It is our opinion that aircraft values are in a new paradigm. We feel historical references to past downturns should only be viewed with a minimal historical framework.
This aviation downturn is quite different than past downturns on several fronts. First, we entered this downturn in a period of tepid demand and not bubble prices. Bubble pricing exacerbated the previous downturns. This downturn came on the heals of 2019 that saw aviation transactions down from previous years. We were experiencing some pricing stability, but more in line with normal depreciation rates for year over year aging and pricing.
Second, most companies came into this downturn with a good supply of cash and liquidity. We did not see as many cash strapped and highly leveraged businesses. We also had not experienced loans and leases based on highly optimistic residual values, since 2008/2009 financial institutions were forced to be more conservative in their loan terms.
Thirdly, OEM’s have maintained more measured output to the market demand. They have not been over producing trying to keep up with a bubble in demand.
Going forward we think that we will see an uptick in demand for private aviation flying. People are still going to need to travel, but they will be more likely to turn to an alternate means to public transportation. I have talked to CEO’s and flight departments and most have reported that they desire to not put key executives on the airlines. They are viewing this as a safety issue. We feel this will offset and more than likely be a net gain over the unfortunate few businesses that can no longer afford their own plane.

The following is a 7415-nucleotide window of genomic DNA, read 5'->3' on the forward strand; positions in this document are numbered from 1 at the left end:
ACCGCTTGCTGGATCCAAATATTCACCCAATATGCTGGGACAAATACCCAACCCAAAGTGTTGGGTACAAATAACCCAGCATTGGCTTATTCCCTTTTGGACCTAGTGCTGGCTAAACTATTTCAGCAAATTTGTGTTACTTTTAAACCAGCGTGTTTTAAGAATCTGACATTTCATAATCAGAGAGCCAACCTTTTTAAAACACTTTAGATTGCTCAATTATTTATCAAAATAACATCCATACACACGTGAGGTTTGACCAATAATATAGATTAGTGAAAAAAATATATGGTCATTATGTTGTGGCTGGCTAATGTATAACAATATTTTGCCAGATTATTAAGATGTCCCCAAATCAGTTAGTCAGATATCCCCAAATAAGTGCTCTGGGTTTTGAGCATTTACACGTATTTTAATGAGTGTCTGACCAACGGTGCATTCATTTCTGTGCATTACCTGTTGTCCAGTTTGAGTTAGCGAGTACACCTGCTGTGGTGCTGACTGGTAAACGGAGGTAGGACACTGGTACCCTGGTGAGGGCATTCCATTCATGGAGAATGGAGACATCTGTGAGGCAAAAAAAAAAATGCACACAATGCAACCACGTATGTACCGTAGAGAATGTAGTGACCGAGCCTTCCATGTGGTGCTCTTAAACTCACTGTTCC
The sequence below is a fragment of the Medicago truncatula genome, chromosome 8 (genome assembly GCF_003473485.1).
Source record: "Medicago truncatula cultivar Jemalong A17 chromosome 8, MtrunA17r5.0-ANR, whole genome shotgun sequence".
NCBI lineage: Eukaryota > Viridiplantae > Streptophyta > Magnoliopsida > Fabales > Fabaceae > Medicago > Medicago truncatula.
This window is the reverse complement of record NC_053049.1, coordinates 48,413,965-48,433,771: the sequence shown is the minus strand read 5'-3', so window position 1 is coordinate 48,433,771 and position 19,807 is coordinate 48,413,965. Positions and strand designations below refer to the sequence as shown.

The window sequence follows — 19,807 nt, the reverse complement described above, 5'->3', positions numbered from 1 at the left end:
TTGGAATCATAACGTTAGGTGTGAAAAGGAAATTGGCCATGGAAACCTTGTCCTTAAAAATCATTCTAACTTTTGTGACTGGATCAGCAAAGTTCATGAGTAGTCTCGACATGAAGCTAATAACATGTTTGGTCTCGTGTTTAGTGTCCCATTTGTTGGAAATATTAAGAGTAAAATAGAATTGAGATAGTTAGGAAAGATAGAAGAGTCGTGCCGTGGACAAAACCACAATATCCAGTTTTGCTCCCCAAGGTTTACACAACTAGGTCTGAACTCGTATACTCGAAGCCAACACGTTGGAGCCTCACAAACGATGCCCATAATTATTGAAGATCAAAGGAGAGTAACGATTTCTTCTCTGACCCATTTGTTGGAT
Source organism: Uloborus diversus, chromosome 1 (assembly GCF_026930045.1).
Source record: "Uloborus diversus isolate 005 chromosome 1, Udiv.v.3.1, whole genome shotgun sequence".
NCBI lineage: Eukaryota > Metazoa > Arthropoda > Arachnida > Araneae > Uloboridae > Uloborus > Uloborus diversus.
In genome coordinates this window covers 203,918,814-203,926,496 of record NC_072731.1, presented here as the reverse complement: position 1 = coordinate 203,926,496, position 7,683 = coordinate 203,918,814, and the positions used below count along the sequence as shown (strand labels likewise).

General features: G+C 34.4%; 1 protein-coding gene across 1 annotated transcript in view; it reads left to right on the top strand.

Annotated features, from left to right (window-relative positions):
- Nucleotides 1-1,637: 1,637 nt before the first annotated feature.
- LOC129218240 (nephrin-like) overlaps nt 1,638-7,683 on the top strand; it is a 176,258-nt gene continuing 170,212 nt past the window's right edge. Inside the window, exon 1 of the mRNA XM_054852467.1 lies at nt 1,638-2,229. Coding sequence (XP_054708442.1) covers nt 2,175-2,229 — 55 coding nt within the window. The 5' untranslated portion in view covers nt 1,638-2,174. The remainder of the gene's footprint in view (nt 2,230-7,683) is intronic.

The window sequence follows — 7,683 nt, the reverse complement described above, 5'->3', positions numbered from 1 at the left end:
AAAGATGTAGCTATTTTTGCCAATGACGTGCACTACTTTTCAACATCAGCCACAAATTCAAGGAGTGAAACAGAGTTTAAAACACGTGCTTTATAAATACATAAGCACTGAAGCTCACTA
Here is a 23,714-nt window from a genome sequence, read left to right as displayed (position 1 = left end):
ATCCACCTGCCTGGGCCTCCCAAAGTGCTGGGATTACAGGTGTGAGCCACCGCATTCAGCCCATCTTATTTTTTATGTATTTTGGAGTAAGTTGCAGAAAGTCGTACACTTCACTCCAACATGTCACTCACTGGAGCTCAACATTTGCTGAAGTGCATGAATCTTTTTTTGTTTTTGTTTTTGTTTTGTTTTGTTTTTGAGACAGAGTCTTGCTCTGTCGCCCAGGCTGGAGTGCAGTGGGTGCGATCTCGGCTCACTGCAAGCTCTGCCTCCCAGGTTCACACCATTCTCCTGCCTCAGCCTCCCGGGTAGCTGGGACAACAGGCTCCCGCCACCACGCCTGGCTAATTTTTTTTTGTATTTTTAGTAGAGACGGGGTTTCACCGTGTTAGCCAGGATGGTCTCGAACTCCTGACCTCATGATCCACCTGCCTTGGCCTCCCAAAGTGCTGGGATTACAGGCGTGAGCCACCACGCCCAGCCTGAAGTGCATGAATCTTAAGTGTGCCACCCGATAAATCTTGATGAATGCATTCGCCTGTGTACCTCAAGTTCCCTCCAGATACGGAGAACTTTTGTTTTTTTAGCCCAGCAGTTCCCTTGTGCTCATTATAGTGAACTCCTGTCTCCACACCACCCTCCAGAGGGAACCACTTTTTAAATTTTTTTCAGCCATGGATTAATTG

As to market values. We would caution that the previous indictors of market strength are not going to be accurate for several months post coming out of this shutdown. Aircraft being on the market during the shutdown and a slow recovery will skew days on market.
Likewise, absorption rates, which are a great indicator of the market in terms of price to available aircraft, will also be skewed by less demand during the last few months with few buyers willing to step up and buy. The combination of the whole buying process being more complicated will see absorption rates move to more months to absorb the inventory.
Probably the best measure will be to add the 60-90 days to the previous years average time on market. As to absorption rates, we think adding 4-6 months months to the previous numbers going into late 2020 will make more sense. We look at absorption rates differently than days on market as less desirable aircraft have a tendency to inflate the average days on market. Absorption rates in our opinion reflect good quality aircraft exchanging hands at market prices more accurately.
A significant increase in the percentage of the fleet for sale will be an important number to watch and definitely we will watch the trend. However, we have seen certain models have brisk absorption rates while seeing a high percentage of that market for sale. If demand for some models does increase, the percentage of the fleet for sale might be offset by lower absorption rates.
By the time this is published we will have started to see what the market looks like and how it is trending. We are highly optimistic about the aviation market and do not see the doom and gloom that 2008/2009 produced.